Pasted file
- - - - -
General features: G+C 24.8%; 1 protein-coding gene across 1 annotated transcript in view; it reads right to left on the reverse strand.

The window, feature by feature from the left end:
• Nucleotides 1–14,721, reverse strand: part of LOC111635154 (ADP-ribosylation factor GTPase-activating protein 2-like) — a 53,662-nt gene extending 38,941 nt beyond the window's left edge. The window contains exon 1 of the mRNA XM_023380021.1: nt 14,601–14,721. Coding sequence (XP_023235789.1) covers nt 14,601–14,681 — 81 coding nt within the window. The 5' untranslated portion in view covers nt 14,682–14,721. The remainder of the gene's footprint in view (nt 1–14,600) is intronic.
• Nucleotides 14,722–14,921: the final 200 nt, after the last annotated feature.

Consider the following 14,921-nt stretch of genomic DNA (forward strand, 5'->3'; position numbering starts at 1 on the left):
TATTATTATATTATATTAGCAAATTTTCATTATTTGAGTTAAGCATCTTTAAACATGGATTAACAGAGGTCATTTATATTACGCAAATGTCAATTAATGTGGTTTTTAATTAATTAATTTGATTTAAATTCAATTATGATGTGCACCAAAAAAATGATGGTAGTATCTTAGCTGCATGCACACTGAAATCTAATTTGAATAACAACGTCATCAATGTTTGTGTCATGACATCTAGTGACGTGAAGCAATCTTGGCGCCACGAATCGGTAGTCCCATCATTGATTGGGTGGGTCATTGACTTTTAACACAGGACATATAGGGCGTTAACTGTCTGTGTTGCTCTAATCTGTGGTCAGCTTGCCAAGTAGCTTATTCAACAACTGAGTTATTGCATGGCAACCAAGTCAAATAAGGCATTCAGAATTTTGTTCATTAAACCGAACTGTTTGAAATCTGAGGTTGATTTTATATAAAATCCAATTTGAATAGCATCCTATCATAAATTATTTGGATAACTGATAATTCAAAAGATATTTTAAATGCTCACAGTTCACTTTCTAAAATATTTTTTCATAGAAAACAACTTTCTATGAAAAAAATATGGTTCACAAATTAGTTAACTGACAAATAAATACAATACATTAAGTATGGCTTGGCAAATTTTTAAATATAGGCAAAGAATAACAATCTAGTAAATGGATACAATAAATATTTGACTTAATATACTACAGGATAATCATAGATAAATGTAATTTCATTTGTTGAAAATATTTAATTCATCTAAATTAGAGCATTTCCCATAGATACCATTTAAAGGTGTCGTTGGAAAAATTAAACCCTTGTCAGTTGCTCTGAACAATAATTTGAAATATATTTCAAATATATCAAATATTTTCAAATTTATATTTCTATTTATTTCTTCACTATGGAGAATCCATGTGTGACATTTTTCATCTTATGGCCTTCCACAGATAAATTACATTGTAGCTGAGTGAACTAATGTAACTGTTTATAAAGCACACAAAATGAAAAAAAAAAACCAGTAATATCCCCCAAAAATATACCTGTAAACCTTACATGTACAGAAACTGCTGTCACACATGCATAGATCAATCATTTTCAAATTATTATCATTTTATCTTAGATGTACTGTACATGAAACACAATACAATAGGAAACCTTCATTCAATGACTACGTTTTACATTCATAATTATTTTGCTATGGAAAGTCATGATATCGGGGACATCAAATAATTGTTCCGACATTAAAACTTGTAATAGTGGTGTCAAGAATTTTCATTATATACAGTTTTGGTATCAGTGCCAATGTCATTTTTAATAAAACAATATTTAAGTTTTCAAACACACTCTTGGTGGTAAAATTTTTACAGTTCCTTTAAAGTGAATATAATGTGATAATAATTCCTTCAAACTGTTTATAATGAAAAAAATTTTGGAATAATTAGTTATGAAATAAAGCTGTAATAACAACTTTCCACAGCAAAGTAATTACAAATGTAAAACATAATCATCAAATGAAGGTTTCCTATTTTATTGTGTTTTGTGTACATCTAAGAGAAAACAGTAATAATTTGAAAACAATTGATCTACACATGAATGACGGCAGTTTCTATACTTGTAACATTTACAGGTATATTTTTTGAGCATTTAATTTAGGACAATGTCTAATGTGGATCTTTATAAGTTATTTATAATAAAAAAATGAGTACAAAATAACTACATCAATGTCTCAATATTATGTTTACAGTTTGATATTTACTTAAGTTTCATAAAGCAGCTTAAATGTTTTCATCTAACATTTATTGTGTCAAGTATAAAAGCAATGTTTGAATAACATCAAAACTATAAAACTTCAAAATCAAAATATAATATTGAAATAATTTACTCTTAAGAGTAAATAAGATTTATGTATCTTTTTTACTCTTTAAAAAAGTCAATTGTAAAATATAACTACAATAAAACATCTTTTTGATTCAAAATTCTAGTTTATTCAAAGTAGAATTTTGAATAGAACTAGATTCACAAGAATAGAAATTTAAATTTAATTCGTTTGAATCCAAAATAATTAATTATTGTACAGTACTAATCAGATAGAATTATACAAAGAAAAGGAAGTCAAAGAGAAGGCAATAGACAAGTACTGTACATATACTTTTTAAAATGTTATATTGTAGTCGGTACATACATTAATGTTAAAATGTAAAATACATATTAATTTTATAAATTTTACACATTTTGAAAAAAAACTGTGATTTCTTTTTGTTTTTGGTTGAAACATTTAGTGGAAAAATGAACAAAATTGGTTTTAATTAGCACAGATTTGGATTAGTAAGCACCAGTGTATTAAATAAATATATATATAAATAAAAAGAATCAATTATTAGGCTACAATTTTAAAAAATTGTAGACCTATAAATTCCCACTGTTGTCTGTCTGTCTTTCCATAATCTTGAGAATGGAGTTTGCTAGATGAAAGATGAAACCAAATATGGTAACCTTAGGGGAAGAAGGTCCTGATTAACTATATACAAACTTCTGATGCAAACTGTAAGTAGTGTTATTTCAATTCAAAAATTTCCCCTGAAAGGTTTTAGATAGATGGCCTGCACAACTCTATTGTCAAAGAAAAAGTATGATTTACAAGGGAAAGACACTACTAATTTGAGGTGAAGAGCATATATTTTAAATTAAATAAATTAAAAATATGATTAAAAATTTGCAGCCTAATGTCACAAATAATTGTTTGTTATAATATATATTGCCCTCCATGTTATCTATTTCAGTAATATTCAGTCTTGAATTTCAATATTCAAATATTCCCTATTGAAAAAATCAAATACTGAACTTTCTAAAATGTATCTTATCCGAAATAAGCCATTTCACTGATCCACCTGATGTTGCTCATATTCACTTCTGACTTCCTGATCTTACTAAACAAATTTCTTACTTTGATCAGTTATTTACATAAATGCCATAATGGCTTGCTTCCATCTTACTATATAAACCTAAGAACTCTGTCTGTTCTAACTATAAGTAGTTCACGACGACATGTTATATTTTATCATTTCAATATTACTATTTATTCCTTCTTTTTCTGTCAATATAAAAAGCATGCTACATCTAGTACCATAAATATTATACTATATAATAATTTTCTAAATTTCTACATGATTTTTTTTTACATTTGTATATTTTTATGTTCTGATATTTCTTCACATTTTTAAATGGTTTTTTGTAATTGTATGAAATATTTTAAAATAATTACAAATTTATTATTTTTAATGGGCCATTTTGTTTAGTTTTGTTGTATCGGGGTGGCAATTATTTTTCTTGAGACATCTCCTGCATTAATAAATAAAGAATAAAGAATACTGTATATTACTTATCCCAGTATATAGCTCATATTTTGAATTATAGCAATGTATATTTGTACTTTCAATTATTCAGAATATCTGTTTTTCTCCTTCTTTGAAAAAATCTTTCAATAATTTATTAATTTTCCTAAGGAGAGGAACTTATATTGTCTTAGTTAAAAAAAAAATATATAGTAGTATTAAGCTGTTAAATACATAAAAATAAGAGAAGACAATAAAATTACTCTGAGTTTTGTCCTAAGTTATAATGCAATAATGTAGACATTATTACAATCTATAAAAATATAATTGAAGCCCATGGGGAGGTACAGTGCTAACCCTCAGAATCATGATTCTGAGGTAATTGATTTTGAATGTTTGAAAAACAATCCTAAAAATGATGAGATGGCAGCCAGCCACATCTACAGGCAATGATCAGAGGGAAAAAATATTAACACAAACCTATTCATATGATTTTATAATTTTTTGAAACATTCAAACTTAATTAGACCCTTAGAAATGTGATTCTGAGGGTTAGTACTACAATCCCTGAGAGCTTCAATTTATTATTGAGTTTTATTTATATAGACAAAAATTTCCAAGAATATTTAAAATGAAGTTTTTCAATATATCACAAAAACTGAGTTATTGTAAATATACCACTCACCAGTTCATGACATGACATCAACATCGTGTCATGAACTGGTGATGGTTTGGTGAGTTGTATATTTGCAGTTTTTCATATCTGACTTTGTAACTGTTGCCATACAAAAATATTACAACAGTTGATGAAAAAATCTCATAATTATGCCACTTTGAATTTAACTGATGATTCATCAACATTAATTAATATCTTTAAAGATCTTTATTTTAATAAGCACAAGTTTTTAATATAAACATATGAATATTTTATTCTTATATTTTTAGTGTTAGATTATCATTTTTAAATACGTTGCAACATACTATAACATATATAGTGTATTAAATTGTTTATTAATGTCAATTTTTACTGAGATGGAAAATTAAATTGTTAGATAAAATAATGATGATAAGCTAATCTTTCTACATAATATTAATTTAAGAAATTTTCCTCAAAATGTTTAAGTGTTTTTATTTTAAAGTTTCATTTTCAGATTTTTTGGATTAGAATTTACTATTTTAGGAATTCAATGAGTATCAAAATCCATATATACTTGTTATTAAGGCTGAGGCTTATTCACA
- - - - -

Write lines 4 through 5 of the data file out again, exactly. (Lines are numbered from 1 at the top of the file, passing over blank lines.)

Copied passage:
• Nucleotides 14,722–14,921: the final 200 nt, after the last annotated feature.

Consider the following 14,921-nt stretch of genomic DNA (forward strand, 5'->3'; position numbering starts at 1 on the left):